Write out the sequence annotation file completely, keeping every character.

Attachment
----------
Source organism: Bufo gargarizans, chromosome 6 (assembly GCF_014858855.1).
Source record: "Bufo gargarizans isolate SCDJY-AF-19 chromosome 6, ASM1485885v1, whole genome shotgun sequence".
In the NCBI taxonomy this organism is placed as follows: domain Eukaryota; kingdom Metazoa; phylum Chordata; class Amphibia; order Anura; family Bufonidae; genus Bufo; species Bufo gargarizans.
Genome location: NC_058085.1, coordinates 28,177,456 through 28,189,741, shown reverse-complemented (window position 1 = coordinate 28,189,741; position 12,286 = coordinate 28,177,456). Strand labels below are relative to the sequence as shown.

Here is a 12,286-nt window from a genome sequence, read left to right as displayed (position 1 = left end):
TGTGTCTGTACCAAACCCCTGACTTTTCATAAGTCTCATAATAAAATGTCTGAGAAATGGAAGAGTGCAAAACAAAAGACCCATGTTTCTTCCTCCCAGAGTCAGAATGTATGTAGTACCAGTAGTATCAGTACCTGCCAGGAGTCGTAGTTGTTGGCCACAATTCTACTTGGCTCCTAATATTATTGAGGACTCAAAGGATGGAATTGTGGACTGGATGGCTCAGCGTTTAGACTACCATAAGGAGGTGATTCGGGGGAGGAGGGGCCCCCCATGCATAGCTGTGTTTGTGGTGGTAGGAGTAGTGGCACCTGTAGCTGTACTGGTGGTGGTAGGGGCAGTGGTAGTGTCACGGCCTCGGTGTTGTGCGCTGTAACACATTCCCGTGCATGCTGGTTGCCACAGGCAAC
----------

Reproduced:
Source organism: Bufo gargarizans, chromosome 6 (assembly GCF_014858855.1).
Source record: "Bufo gargarizans isolate SCDJY-AF-19 chromosome 6, ASM1485885v1, whole genome shotgun sequence".
In the NCBI taxonomy this organism is placed as follows: domain Eukaryota; kingdom Metazoa; phylum Chordata; class Amphibia; order Anura; family Bufonidae; genus Bufo; species Bufo gargarizans.
Genome location: NC_058085.1, coordinates 28,177,456 through 28,189,741, shown reverse-complemented (window position 1 = coordinate 28,189,741; position 12,286 = coordinate 28,177,456). Strand labels below are relative to the sequence as shown.

Here is a 12,286-nt window from a genome sequence, read left to right as displayed (position 1 = left end):
TGTGTCTGTACCAAACCCCTGACTTTTCATAAGTCTCATAATAAAATGTCTGAGAAATGGAAGAGTGCAAAACAAAAGACCCATGTTTCTTCCTCCCAGAGTCAGAATGTATGTAGTACCAGTAGTATCAGTACCTGCCAGGAGTCGTAGTTGTTGGCCACAATTCTACTTGGCTCCTAATATTATTGAGGACTCAAAGGATGGAATTGTGGACTGGATGGCTCAGCGTTTAGACTACCATAAGGAGGTGATTCGGGGGAGGAGGGGCCCCCCATGCATAGCTGTGTTTGTGGTGGTAGGAGTAGTGGCACCTGTAGCTGTACTGGTGGTGGTAGGGGCAGTGGTAGTGTCACGGCCTCGGTGTTGTGCGCTGTAACACATTCCCGTGCATGCTGGTTGCCACAGGCAAC